Krautz, still new to the decapitation business, did not have his own executioner’s axe yet. Berlin’s prisons were unable to provide one either – the last beheading was already a while ago. The solution was a masterpiece of resourceful thinking: the state borrowed the executioner’s axe from the local museum.

The tool displayed at Berlin’s Märkisches Provinzialmuseum (today Märkisches Museum, Berlin History Museum) was a 1:1 replica of that used by famous German headsman, Friedrich Wilhelm Reindel, from Magdeburg (Reidel sold his axe, beheading block and sword to the Berlin museum but his son, also int he decapitation business, bought the said axe back). On August 15th the replica was pulled out of the wooden block it was fixed in, sharpened and together with the beheading block transported to Moabit.

After Herr Krautz did his duty and poor Max Hödel’s head rolled as it was meant to roll, both the axe and the massive wooden block were returned to the museum and, as if nothing had happened, put where they used to stand before.

Max Hödel (newspaper clipping image via Stadtarchiv Heilbronn).

After in 1908, Märkisches Museum moved from Palais Podewils in Klosterstraße to its beautiful, new, mock-gothic building in Am Köllnischem Park, both objects moved along with the rest of the collection. And this is where you will still find them today, 143 years later. However, they can no longer be rented…

In only two days the Berlin Wall would have turned 60 years old. Would have as luckily for all of us the monster was slayed and the deep cut that ran through the city, the wound that hurt millions, could at last begin to heal.

The scars it left are slowly fading, too, but nothing ever goes away without a trace. For years I have been taking amateur photos of the places where they still could be found. One of them reminded me of a certain spot in Kreuzberg: right off Oranienplatz (where I was once priviledged to share a fantastic, history-laden co-working space with a group of kind and witty people). Right around the corner, down Dresdner Straße and towards Berlin-Mitte where the Wall used to run right through the middle of the street. Corner Sebastianstraße and Luckauer Straße at what is today Alfred-Döblin-Platz.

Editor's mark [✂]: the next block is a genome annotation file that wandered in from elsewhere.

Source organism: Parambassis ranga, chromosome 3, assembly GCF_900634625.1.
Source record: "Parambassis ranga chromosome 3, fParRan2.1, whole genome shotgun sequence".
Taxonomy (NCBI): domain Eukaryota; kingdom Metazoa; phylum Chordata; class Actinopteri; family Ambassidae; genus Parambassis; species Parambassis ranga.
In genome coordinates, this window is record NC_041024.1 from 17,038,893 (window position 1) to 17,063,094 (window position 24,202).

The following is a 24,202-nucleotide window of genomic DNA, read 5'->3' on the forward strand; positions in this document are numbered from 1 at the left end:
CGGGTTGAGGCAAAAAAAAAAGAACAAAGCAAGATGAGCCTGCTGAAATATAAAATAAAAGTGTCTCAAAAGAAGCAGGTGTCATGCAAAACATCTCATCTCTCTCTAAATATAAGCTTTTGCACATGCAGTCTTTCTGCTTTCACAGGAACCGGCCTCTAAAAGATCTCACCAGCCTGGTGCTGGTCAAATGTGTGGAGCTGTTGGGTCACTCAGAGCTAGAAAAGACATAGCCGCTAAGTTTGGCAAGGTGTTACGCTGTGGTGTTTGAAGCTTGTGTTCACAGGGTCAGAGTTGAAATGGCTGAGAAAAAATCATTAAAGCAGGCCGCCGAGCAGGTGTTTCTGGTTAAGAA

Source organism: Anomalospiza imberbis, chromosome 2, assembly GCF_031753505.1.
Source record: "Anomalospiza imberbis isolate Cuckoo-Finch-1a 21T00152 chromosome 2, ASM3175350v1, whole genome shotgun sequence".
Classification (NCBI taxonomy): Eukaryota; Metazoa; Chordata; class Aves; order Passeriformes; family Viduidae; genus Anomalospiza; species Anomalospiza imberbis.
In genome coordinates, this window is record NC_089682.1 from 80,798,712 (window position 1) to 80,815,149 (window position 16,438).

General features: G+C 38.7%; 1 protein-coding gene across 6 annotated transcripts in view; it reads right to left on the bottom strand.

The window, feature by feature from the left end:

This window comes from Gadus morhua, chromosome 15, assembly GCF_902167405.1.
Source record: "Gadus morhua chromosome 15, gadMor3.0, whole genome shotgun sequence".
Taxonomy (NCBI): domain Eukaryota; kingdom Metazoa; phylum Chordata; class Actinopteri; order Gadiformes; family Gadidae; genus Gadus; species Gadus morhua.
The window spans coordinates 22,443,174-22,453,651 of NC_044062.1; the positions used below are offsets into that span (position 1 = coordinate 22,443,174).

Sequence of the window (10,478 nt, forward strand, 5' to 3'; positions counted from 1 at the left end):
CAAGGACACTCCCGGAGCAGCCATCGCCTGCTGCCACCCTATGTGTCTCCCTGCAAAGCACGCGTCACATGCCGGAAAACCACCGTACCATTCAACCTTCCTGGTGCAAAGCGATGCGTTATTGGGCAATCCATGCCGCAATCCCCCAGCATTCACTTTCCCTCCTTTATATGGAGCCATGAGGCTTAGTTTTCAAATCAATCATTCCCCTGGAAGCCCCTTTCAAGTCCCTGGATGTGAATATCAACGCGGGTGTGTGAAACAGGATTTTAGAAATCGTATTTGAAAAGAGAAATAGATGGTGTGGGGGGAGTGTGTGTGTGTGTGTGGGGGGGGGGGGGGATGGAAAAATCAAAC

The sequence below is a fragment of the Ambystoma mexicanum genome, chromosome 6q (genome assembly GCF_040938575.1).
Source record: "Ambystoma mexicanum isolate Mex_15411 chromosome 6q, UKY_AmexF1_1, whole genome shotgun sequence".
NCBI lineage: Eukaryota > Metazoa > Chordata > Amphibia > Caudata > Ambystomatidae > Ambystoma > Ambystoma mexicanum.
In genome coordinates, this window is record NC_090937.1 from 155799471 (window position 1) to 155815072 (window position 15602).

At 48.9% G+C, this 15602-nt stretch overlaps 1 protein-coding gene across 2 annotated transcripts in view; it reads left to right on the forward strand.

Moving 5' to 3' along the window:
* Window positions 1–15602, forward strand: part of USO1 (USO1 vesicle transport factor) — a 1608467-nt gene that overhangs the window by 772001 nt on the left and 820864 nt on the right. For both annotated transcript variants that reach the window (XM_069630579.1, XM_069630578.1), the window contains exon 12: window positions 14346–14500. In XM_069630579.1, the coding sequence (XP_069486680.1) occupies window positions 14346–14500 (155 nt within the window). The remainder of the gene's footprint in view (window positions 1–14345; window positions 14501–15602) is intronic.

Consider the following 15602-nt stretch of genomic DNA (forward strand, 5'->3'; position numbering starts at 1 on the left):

Several years ago, while construction works for a new residential building on that historic street junction in Kreuzberg were picking up the pace, workers unsealed old cellars of the nineteenth-century tenements which had stood there before the Second Generation of the Berlin Wall was erected. As the wonderful photo by Willy Pragher taken on June 9, 1965 shows, the houses were still there when the First Generation Wall was built (Berlin Wall went through several stages of evolution and this image presents the early one).

Corner Luckauer Straße and Sebastianstraße photographed by Willy Pragher on June 9, 1965 (image through Landesarchiv Baden-Würtemberg W 134 Nr. 078754a).
Corner Luckauer Straße and Sebastianstraße photographed by Willy Pragher on June 9, 1965 (image through Landesarchiv Baden-Würtemberg W 134 Nr. 078754a).

Demolished somewhere around 1970 (the sources quote different dates but the most likely year is 1968), the buildings were not removed completely – the cellars remained. For years, after the Wall had been torn down, people walking down Luckauer Straße next to today’s Alfred-Döblin-Platz on hot summer days wondered about the strangely chilly draft sweeping their ankles as well as about the earthy, musty smell of the cellar in the air where no cellars could be. Several narrow gaps on the edge of the pavement where large stone steps typical of Berlin tenement entrance stairs led nowhere, proved the existence of the old basements which, contrary to everyone’s expectations, had not been filled.

Berlin_Sebastianstraße_Berliner_Mauer_009571 willy pragher 1961 baden würt LArch
Sebastianstraße in 1961: the southern side on the left belongs to Berlin-Kreuzberg (then in West Berlin) while the northern side was in East Berlin (now it is part of Berlin-Mitte). Photo by Willy Pragher, CC BY 3.0 <https://creativecommons.org/licenses/by/3.0&gt;, via Wikimedia Commons.

The construction works I witnessed several years ago uncovered them again and brought to light what had remained buried for 56 years. It seems they had been used, at least parts of them, in the meantime, too: the tiles on the wall of one of the cellars were held by some sort of black foam that was neither nineteenth century nor pre-Berlin Wall. Perhaps the guards spent their time there? Or the place served some other Wall-related purpose? We will never know.

Within a week, maximum a fortnight, the old cellars were gone. It was a strangely satisfying feeling to be able to look into them after having known for years they were there, unreachable under the ground. They were another trace of Berlin’s past which had to go. But not all of it did. It never does.

The construction site in Luckauer Straße (image by notmsparker).
The construction site in Luckauer Straße in 2017 (image own).